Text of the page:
From a document back in 2001 when there was this thing called a UBF reform movement,
This is another popular explanation by which UBF tries to convince people to obey Samuel Lee. Whether or not it is a valid assessment is only a secondary issue. One must carefully analyze in what context this advice is usually given. (By the way, this is Sarah Barry's favorite counseling to those who question Samuel Lee's authority.)
Yes, that was Barry's favorite bit of counsel in her role as enabling mother to Sam Lee's role as abusive father. From the 1970s onward, someone would be bothered by Sam Lee's abusive behavior and go to her (or be sent to her), and she would proceed to "sooth" and "comfort" them in this way as they complained to her.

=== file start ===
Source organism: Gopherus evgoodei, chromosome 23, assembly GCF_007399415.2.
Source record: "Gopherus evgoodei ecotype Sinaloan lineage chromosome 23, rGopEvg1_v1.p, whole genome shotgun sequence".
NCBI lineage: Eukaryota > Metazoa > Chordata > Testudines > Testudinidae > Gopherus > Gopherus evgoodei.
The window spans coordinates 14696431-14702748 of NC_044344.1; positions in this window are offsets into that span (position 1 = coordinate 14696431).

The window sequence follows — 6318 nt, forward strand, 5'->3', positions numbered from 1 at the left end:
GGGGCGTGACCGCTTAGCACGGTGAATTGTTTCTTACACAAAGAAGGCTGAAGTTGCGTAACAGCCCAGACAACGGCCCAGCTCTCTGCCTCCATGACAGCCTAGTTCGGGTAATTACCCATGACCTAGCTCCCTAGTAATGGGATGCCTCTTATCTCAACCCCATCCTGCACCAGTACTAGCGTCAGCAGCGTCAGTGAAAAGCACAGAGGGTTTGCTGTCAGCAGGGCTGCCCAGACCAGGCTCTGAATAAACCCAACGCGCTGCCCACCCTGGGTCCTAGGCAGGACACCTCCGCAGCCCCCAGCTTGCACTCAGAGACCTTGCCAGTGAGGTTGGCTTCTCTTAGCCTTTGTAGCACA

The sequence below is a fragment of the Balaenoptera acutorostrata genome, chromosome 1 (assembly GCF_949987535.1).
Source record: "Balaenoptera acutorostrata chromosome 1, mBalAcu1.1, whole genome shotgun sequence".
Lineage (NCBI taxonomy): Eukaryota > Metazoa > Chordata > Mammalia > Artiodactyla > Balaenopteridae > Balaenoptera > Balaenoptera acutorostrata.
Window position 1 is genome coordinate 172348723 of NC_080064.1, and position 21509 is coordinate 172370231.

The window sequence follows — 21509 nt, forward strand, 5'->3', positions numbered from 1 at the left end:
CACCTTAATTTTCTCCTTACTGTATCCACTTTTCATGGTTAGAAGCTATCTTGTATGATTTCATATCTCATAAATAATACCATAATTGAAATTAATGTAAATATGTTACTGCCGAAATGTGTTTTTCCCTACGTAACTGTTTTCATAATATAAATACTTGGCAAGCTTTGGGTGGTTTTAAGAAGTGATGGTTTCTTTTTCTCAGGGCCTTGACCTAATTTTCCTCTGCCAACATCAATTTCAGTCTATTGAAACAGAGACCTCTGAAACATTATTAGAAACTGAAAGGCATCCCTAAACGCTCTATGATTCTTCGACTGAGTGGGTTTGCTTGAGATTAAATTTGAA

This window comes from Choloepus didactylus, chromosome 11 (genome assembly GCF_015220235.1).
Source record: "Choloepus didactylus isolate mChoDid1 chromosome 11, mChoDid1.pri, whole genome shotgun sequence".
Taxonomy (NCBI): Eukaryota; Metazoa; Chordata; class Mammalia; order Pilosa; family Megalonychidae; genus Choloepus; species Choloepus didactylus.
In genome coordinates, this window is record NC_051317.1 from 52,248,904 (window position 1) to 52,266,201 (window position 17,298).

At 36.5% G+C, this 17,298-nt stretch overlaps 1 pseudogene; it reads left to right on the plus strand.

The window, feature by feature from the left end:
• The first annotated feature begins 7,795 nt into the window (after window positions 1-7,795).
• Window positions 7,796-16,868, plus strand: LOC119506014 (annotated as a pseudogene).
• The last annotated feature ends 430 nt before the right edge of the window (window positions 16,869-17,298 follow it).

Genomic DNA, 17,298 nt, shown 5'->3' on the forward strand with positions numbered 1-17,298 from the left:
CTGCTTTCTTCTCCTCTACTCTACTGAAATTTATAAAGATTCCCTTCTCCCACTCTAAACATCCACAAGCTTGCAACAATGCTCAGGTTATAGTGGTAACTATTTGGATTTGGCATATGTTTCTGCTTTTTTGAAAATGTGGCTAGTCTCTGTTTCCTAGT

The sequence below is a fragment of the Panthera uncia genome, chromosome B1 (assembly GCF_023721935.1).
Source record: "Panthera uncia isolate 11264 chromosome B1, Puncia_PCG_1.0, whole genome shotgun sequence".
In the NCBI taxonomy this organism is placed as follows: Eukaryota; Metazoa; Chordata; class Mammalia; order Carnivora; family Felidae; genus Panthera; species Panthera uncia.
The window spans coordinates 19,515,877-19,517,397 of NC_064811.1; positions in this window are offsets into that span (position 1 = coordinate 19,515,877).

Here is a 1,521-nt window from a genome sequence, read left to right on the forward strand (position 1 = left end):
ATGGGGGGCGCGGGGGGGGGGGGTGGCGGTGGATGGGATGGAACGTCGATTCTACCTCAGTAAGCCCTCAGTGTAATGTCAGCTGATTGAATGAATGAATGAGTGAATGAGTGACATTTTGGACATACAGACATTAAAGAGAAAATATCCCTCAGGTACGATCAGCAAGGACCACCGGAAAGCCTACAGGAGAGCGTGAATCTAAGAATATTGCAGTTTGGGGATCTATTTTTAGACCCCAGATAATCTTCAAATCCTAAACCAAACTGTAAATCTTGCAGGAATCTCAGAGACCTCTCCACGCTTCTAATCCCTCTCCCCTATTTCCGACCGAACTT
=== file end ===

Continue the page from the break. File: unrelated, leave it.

(As someone wrote before: "[Barry] turned into the classic codependent enabler--a role she played to perfection for years, always deflecting criticism from Sam Lee [abusive father] and acting as a 'safe' outlet ['comforting mother'] for those of us who needed to complain.")
She was dispensing this "But obey him anyway..." theology of hers in her many years at the Evanston "Prayer House" by Northwestern University when a Northwestern recruit named Kevin Albright was "being raised" there. (See Barry's own "History of UBF.") Later, Albright would write what I have quoted here:
Once Dr. Lee [Sam Lee] gave me a direction to give away my black [African American] sheep. Reluctantly I did so. Then God gave me 3 NA [white American] boys to study with.
Whose theology resulted in this example of Chicago UBF's systematic racism? It's Barry's theology, no? Yes, it is. Doesn't Barry, the teacher and leader, bear the greater part of the blame here? Yes, she does. (James 3:1) "But obey him [a UBF leader] anyway..." This will be Barry's "spiritual" legacy.
And to think that she once wrote a thesis in her pre-UBF years advocating racial integration in Southern churches.